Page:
Michigan State Parks: W.J. Hayes

W.J. Hayes State Park is located in the heart of the Irish Hills in southern Michigan. It was one of the original 25 state parks, opening in 1920 with around 200 acres and called Cedar Hills State Park.

In 1930 it was renamed after state Senator Walter J. Hayes after his family made a sizeable land donation in his honor.

Today the park encompasses 654 acres and includes a modern campground, day-use area, two boat launches, a large swimming area, fishing pier, and trails. It is located five minutes from Cambridge Junction Historic State Park and Michigan International Speedway.

Two Lakes

Hayes State Park completely surrounds the 100-acre Round Lake. Round Lake is a no-wake lake which is perfect for fishing and kayaking. The fishing pier is also located here. There are less than 10 parking spots available at the Round Lake boat launch.

According to the DNR, the following fish can be found: Carp, Crappie, Largemouth Bass, Northern Pike, Smallmouth Bass, Sucker, Sunfish, and Yellow Perch.

The park also sits on the southern end of the 790-acre Wampler’s Lake. A large parking area with boat launch is available for larger powerboats, and a channel connects the two lakes that can accommodate smaller and lower profile boats.

Wampler’s Lake is popular for all water activities including boating, fishing, tubing, water-skiing, kayaking, and swimming. The day-use area is located along Wampler’s Lake.

If you want to swim or have a picnic, the day-use area is long and large enough to accommodate a sizeable number of people without feeling crowded. Plenty of tables and grills are available, in addition to a rentable pavilion.

The lake seemed pretty shallow for quite a way out, which is a bonus for little kids. The one downside we noticed is there isn’t a beach with sand. This may have been due to the high water levels in 2019. It’s not a park where the kids will be building sandcastles, but there is lots of grass to run around in or toss a frisbee.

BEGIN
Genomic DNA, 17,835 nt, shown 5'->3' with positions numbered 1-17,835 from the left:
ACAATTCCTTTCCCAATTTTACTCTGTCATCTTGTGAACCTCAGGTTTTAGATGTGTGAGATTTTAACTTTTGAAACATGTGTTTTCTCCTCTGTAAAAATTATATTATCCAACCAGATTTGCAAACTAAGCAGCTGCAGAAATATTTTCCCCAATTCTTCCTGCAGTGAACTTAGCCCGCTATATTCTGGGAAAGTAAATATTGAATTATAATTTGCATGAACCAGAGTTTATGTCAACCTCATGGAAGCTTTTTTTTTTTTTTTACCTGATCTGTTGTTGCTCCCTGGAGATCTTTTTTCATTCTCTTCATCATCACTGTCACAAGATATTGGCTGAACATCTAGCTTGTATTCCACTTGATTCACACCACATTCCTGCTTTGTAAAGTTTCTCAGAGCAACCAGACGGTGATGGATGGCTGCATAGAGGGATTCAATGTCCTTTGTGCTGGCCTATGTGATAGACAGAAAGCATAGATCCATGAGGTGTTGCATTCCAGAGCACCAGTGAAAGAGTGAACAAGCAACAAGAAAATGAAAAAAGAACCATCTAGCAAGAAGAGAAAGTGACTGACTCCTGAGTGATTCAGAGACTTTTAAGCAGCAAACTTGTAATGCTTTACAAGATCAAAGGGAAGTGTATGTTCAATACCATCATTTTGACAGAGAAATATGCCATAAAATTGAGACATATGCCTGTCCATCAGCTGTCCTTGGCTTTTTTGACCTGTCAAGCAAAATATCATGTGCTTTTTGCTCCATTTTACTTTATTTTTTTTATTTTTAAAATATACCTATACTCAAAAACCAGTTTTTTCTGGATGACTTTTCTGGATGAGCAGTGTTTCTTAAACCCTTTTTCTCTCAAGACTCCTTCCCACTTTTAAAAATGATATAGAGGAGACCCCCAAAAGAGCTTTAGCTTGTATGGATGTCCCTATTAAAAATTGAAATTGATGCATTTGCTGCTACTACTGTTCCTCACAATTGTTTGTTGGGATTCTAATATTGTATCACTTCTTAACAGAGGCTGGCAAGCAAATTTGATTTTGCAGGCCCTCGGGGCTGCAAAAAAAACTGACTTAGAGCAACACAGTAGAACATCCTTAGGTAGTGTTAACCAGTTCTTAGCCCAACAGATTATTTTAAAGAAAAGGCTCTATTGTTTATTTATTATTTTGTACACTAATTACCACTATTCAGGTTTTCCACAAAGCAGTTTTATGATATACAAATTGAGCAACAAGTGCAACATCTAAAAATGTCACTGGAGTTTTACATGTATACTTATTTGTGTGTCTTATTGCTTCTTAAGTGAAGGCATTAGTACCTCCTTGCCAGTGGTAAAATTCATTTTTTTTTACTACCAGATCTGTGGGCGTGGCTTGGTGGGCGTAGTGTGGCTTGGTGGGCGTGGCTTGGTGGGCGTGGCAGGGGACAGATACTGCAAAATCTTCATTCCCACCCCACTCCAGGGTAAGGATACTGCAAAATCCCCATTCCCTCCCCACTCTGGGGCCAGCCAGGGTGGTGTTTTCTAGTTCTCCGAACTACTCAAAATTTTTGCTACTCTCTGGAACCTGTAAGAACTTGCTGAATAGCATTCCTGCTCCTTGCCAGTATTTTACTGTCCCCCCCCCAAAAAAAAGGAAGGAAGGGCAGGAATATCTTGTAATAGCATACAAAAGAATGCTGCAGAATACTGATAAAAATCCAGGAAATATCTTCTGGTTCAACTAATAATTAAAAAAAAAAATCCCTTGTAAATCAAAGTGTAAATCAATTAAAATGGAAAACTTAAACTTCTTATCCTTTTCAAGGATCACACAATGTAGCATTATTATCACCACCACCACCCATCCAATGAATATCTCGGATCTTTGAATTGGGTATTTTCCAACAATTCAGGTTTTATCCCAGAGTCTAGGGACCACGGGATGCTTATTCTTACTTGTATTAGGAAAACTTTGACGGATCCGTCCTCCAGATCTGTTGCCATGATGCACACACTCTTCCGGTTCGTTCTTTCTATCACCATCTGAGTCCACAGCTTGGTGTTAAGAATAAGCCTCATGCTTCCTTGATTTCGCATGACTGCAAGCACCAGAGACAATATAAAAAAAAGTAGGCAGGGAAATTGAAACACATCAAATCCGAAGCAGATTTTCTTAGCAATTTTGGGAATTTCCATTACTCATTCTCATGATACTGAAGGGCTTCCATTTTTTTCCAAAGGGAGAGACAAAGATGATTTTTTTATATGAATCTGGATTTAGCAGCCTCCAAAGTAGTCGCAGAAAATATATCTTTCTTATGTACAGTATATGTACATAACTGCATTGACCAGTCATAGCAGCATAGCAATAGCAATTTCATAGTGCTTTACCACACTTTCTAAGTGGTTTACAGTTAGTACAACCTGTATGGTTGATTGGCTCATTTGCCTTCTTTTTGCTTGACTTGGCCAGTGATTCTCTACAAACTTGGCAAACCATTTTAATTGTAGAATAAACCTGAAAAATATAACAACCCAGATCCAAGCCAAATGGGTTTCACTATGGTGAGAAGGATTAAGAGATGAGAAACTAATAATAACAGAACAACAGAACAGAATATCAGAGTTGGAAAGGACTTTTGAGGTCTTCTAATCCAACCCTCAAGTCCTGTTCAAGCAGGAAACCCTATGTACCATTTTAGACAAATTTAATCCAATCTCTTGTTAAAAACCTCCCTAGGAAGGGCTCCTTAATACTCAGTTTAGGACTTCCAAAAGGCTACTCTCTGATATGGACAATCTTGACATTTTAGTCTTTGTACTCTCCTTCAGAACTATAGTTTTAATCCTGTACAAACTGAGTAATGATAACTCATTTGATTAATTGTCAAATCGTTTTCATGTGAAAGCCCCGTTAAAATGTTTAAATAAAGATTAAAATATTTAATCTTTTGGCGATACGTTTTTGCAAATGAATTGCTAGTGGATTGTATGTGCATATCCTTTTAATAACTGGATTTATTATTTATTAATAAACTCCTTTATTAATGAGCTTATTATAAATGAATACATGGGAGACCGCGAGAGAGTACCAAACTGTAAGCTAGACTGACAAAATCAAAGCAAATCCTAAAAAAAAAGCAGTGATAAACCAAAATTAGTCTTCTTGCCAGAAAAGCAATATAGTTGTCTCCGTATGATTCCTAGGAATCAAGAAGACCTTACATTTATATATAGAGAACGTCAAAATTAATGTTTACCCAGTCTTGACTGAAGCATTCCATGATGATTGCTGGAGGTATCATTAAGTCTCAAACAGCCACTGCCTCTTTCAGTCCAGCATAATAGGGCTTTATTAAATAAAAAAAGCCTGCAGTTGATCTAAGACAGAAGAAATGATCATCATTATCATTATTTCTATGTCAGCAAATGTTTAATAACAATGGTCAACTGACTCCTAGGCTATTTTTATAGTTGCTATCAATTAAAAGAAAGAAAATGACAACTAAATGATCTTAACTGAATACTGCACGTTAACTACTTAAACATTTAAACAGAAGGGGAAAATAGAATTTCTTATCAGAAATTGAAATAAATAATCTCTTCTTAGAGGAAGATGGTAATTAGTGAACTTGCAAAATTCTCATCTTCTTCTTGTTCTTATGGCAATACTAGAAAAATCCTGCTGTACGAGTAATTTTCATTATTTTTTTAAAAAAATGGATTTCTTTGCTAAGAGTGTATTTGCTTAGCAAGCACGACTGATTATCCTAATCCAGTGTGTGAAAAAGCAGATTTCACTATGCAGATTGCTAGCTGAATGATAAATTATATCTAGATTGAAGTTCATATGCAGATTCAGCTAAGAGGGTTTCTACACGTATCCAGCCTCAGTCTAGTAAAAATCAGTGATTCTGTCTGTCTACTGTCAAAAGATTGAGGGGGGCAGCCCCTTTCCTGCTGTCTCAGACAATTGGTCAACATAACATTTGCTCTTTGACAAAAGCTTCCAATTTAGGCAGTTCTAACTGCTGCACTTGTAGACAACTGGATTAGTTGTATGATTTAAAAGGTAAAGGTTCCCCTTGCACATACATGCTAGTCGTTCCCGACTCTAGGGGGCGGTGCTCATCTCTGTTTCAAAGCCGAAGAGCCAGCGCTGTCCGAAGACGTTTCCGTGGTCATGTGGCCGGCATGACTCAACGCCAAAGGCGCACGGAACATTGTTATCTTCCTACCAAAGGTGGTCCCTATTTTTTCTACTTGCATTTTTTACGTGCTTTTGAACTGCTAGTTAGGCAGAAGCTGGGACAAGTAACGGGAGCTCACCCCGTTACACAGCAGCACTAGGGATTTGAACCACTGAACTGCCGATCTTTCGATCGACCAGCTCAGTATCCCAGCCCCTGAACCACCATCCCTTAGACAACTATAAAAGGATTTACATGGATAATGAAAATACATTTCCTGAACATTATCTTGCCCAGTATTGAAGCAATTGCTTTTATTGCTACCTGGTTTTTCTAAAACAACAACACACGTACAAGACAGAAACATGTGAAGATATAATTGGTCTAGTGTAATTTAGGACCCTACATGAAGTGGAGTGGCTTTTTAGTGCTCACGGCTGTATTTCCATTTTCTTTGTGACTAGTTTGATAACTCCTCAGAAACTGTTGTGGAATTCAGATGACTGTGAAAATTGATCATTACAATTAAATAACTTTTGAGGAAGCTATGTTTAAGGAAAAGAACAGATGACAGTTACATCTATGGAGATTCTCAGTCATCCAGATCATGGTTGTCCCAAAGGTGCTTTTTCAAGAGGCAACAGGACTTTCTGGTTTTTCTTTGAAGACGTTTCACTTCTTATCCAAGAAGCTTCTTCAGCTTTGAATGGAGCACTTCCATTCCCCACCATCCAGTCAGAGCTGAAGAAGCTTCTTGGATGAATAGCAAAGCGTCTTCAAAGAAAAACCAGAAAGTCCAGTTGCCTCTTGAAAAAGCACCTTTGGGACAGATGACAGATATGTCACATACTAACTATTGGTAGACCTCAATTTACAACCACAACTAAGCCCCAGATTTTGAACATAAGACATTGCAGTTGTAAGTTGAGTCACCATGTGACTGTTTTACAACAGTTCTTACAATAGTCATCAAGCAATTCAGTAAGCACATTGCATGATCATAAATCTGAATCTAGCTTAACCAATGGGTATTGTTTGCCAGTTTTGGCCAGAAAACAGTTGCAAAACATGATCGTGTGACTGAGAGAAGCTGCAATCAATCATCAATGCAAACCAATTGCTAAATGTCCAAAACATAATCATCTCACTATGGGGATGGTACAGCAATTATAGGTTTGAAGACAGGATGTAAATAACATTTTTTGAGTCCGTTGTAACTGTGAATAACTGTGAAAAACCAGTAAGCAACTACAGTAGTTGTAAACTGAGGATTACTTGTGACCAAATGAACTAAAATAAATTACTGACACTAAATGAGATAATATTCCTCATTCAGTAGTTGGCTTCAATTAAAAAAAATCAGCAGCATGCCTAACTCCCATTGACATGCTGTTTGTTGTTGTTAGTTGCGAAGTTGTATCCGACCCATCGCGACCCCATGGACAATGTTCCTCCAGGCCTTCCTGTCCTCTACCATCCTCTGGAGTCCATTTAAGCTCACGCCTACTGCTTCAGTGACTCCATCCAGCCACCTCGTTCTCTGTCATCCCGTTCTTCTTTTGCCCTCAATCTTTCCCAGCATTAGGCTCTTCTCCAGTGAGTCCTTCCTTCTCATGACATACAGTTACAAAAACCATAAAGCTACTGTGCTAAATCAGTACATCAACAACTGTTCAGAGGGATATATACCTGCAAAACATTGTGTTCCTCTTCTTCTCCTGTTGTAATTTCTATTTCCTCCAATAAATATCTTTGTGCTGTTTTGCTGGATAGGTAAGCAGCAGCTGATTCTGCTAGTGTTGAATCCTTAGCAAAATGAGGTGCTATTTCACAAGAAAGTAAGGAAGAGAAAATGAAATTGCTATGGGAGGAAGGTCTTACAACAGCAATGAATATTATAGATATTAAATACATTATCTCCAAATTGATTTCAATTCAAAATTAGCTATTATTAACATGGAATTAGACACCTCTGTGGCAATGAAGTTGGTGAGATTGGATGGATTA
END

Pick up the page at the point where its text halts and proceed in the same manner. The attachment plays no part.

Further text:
A concession stand is available for food and drink purchases, as well as renting some watercraft rentals such as kayaks, paddleboats, and foam floats.


Hayes State Park has a 175-site modern campground. Being in the Irish Hills, portions of the campground are hillier than others. Not only does this mean that levelers are going to be in order, but a couple of campground loops are located at the top of a pretty steep hill – for trailer-hauling standards. Be aware of your hauling capabilities and trailer length. And remember to check out the pictures and site details on the reservation website.

The campground was reasonably wooded, providing decent shade, a forest feel, and some privacy depending on the sites. The sites on the outer edge of the loops tend to have more buffer than the inner sites.

Due to its proximity to Michigan International Speedway, the campground is one of the premier local campgrounds on race weekends. If you are heading to the races, this might be the place for you. If you’re not a NASCAR fan, you’ll want to stay clear of the entire Brooklyn area at least twice a summer. Check the MIS calendar for details.

If you’re looking for something else to do, within 5-10 miles are two other state parks. Cambridge Junction Historic State Park provides history on the local area and hosts a farmers market, while Michigan’s newest state park, Watkins Lake State Park and County Preserve, has a 5-mile trail through the woods.

We have plenty more adventures to come, so subscribe to this blog and our YouTube channel. (We have a video about Hayes State Park here.) You can follow us on Instagram, our Facebook page, and Twitter. Plus, you can see our progress as we visit each park on this interactive Google Map. You also can keep track of our activities on social media with the hashtags #hikecampgo and #mistateparks100.

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